ROCK CREEK – Ranch sustainability depends on three key strengths, according to the Fossen family: innovation, improvement and involvement.
The family’s commitment to all three won them recognition this year with the presentation in June of the BC Cattlemen’s Association’s Ranch Sustainability Award.
“For us, the award is not about one specific project,” says Doug Fossen, who with his wife Erika and daughters Jade and Reine operate Bar 7 Ranch just west of Rock Creek. “It is more of a recognition of how we operate our ranch every day.”
Doug’s parents Ed and Louise purchased the family’s 500-acre home ranch in 1976. Doug grew up helping his dad, then met Erika at Olds College, married and returned to the ranch in 1999.
The ranch now totals 2,300 deeded acres and holds a range permit on 70,000 acres, of which they use 20,000. With such a large spread, a plane in the barn that’s a legacy from Ed’s cropdusting days is useful for finding cows each fall.
“I think innovation is always on the top of our minds,” says Erika.
Doug agrees that it’s important to always be moving ahead.
“We were one of the first to install a pivot irrigation system and we went from watering seven days a week with both of us and two hired hands and not keeping up, down to three days a week,” he explains. “We use the same pump, we don’t need the labour and we get twice the amount of silage.”
They began experimenting with zero-till practices over 25 years ago.
“Much of our land is on a 15% slope,” explains Erika. “We have good soil, but if we don’t take care of our soil then we have nothing for the future.”
Doug says they like to try new and different approaches.
“I like to mix peas into my oat and barley plantings to bolster the nitrogen content of the soil,” he says. “And we try to be involved with as many new programs as we can.”
The BC Environmental Farm Plan, the Verified Beef program and the federal Species at Risk Partnerships on Agricultural Lands (SARPAL) all add value to Bar 7’s operation.
“If a program fits with our goals, we are going to take advantage of it,” Doug says.
Pasture improvement has always been important.
“We are very passionate about grasslands,” says Erika.
The ranch is a combination of private, leased and Crown land which they are continually working to build forage capacity for their 350 cow-calf pairs.
Winter feeding sites and water installations are moved frequently to ensure an even distribution of manure across fields, invasive plants are removed and in some cases, fields have been reseeded.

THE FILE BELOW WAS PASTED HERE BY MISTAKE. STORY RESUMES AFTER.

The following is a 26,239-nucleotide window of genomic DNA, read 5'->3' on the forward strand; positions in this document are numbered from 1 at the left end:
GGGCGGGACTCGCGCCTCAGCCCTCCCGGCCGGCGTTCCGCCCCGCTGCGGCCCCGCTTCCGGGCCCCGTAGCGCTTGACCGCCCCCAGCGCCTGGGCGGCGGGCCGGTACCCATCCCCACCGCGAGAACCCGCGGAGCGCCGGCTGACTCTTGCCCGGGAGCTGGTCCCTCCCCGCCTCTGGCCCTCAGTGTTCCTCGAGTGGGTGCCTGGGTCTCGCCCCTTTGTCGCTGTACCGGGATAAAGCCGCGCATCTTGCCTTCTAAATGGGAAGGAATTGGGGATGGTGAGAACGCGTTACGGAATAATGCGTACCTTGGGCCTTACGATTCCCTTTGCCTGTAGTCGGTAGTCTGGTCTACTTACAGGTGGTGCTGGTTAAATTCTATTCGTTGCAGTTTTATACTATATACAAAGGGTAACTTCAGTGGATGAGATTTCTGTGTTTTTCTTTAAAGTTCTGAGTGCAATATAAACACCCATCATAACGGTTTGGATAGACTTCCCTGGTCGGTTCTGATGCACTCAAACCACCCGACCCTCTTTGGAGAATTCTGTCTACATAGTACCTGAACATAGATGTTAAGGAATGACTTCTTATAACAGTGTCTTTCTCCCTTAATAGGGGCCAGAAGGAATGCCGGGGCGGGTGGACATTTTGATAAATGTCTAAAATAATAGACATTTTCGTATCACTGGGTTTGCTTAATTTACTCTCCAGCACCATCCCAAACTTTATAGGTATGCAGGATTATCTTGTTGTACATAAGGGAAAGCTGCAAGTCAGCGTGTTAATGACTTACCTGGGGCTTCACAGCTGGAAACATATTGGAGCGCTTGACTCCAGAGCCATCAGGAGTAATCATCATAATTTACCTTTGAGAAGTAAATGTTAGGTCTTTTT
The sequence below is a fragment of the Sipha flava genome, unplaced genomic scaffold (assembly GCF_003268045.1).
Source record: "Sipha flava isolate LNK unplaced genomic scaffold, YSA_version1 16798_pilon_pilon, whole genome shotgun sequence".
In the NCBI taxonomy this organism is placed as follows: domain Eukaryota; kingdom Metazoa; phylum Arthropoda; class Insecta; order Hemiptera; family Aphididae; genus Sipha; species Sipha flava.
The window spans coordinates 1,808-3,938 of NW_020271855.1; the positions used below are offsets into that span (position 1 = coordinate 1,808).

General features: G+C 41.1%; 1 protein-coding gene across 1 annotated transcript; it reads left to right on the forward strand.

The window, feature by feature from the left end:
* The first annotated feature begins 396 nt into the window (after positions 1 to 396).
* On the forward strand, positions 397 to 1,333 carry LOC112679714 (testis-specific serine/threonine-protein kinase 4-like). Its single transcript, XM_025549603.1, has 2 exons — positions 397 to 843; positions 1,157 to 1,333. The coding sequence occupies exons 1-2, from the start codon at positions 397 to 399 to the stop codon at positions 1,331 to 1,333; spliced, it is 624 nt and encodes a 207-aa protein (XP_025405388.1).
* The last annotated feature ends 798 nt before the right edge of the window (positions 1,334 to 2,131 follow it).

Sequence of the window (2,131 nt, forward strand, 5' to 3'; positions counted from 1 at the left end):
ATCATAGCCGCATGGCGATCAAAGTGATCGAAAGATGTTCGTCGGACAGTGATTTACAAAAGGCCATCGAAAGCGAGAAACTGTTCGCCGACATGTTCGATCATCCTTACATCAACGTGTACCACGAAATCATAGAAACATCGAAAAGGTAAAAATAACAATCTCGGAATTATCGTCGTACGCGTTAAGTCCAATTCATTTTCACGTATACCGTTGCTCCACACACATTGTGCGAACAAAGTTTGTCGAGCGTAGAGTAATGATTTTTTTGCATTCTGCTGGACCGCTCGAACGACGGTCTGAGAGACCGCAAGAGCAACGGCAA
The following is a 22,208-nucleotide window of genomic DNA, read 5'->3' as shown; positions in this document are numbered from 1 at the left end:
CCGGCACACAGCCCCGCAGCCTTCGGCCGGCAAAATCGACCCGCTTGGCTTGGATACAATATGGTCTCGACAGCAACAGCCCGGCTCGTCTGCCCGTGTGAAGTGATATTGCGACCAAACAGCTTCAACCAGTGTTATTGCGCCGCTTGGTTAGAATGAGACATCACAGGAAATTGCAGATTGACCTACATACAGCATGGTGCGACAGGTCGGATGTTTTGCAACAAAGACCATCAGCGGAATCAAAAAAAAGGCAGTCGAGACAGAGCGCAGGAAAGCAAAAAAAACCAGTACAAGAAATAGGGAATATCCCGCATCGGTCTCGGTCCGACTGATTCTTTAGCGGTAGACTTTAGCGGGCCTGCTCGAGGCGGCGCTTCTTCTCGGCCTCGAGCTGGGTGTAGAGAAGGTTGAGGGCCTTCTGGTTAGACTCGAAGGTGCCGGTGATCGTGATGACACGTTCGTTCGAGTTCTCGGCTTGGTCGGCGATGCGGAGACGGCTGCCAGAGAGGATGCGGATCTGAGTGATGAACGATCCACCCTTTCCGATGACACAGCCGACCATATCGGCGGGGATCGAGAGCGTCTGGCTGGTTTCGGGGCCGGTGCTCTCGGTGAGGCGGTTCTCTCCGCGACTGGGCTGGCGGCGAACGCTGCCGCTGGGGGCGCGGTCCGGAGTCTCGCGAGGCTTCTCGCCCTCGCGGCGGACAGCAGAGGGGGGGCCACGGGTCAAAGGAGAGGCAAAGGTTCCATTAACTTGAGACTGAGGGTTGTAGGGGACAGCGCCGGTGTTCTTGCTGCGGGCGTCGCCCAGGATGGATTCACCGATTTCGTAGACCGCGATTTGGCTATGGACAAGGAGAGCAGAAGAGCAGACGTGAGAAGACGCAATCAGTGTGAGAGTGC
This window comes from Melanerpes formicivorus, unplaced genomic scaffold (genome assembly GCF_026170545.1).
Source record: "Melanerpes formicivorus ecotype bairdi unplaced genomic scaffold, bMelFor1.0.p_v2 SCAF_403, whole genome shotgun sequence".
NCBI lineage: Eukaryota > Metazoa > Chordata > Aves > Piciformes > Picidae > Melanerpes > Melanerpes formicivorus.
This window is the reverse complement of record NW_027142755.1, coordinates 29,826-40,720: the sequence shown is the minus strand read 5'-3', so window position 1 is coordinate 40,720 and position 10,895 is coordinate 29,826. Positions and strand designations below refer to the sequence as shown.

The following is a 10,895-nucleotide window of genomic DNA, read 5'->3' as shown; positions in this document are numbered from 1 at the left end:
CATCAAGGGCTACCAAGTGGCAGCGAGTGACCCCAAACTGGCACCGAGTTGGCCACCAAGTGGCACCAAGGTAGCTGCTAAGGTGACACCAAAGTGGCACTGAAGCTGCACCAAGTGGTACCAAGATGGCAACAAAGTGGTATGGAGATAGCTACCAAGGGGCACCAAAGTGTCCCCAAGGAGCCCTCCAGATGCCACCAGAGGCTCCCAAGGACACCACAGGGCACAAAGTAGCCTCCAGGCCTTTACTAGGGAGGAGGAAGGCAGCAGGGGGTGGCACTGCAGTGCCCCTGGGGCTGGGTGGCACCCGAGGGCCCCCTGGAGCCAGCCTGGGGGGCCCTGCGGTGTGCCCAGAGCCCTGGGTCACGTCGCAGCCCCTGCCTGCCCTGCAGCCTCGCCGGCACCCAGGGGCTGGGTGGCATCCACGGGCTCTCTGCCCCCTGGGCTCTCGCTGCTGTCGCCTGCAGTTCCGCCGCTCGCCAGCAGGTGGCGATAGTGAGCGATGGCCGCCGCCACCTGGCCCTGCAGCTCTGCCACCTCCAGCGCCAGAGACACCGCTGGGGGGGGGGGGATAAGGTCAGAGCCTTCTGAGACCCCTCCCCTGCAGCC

They also have an active logging program, both for income and to grow more forage.
“We had one area where we went from 300 AUMs down to 80 because of the encroachment of trees,” says Doug. “The logging helps to return those areas to pasture land.”
Working within and promoting the industry are important to the Fossens. Doug is currently the Okanagan land stewardship representative with the BCCA. He’s also a past chair of the association’s environmental committee, a past president of the Kettle River Stockman’s Association and a former director of the Invasive Species Council of BC.
For the last several years, the Fossens have travelled to Vancouver to teach teachers in BC Agriculture in the Classroom’s annual summer institute. They are currently leaders for 4-H and have a long involvement with the Canadian Cattle Association’s Young Leaders mentorship program.
The Fossens help out in informal ways as well. The ranch has hosted field days for the Kootenay Boundary Farm Advisors program and Doug is always open to phone calls from fellow ranchers.
“There are a couple of younger farmers we know that are into farming because of our mentorship,” he says.
The Fossens deal with the financial stress of being a rancher in BC with a dose of optimism.
“I bought price insurance at $2.24 a pound for my calves this fall, but things are looking strong and I am hopeful for a better price than that,” says Doug.
They keep back and feed their smaller calves through the winter and ship in the spring to take advantage of higher prices and sell extra hay whenever they can.
“But not this spring,” Doug notes. “With the dry conditions last summer, we were down to our last half bale and had to mix some straw into our silage to keep things going until turn out.”
They butcher up to 20 cows a year at Magnum Meats in Rock Creek for hamburger and sell direct to local customers.
“We put some steaks aside for our Airbnb customers,” says Erika, referring to the adjacent, 600-acre parcel they bought in 2017 that came with a four-bedroom custom log home.
“We were wondering how to rent it locally, when a friend asked me if I had heard of Airbnb,” she explains. “It makes a wonderful quiet retreat for families and it gives us another opportunity to educate people about ranching.”
They speak about the gap between urban society and the realities of being a rancher.
“Society has an unrealistic picture of farming,” says Doug. “They don’t understand the seven days a week with minimal return that goes into growing food.”
But the positives keep them going.
“We value the ability to work together as a family to do what we love and get paid for it,” says Erika. “This award has always been one of our goals. We have watched other ranchers we really respect receive it and we are honoured to be recognized by our peers.”
Moving the ranch forward is also key to the future, Erika explains.
“With our property and improvements, I think we have made it so it can keep going. If we hadn’t made any changes, the gap to take it to where it needs to be would be too wide,” she says. “Our younger girls like it and perhaps they will be involved one day.”